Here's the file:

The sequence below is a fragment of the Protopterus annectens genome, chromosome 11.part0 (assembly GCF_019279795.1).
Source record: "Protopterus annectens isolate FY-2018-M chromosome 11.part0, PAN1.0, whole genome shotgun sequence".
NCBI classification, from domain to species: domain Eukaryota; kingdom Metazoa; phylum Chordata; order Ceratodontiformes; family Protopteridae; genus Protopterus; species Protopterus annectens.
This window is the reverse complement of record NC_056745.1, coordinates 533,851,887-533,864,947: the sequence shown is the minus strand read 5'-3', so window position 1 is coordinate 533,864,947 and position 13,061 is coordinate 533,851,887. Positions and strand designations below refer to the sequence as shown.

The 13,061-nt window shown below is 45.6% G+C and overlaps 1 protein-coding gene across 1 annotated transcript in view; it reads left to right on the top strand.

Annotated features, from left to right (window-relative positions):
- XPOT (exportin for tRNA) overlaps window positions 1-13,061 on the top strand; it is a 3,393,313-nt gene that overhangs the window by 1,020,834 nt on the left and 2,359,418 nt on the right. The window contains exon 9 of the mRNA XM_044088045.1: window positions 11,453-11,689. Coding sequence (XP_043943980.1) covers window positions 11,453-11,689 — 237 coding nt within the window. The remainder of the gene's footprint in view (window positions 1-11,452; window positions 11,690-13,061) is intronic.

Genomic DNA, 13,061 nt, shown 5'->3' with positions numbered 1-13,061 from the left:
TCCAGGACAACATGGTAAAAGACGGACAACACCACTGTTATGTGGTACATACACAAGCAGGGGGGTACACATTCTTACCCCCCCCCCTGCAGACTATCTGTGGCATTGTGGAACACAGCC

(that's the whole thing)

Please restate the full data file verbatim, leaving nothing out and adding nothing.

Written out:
The sequence below is a fragment of the Protopterus annectens genome, chromosome 11.part0 (assembly GCF_019279795.1).
Source record: "Protopterus annectens isolate FY-2018-M chromosome 11.part0, PAN1.0, whole genome shotgun sequence".
NCBI classification, from domain to species: domain Eukaryota; kingdom Metazoa; phylum Chordata; order Ceratodontiformes; family Protopteridae; genus Protopterus; species Protopterus annectens.
This window is the reverse complement of record NC_056745.1, coordinates 533,851,887-533,864,947: the sequence shown is the minus strand read 5'-3', so window position 1 is coordinate 533,864,947 and position 13,061 is coordinate 533,851,887. Positions and strand designations below refer to the sequence as shown.

The 13,061-nt window shown below is 45.6% G+C and overlaps 1 protein-coding gene across 1 annotated transcript in view; it reads left to right on the top strand.

Annotated features, from left to right (window-relative positions):
- XPOT (exportin for tRNA) overlaps window positions 1-13,061 on the top strand; it is a 3,393,313-nt gene that overhangs the window by 1,020,834 nt on the left and 2,359,418 nt on the right. The window contains exon 9 of the mRNA XM_044088045.1: window positions 11,453-11,689. Coding sequence (XP_043943980.1) covers window positions 11,453-11,689 — 237 coding nt within the window. The remainder of the gene's footprint in view (window positions 1-11,452; window positions 11,690-13,061) is intronic.

Genomic DNA, 13,061 nt, shown 5'->3' with positions numbered 1-13,061 from the left:
TCCAGGACAACATGGTAAAAGACGGACAACACCACTGTTATGTGGTACATACACAAGCAGGGGGGTACACATTCTTACCCCCCCCCCTGCAGACTATCTGTGGCATTGTGGAACACAGCC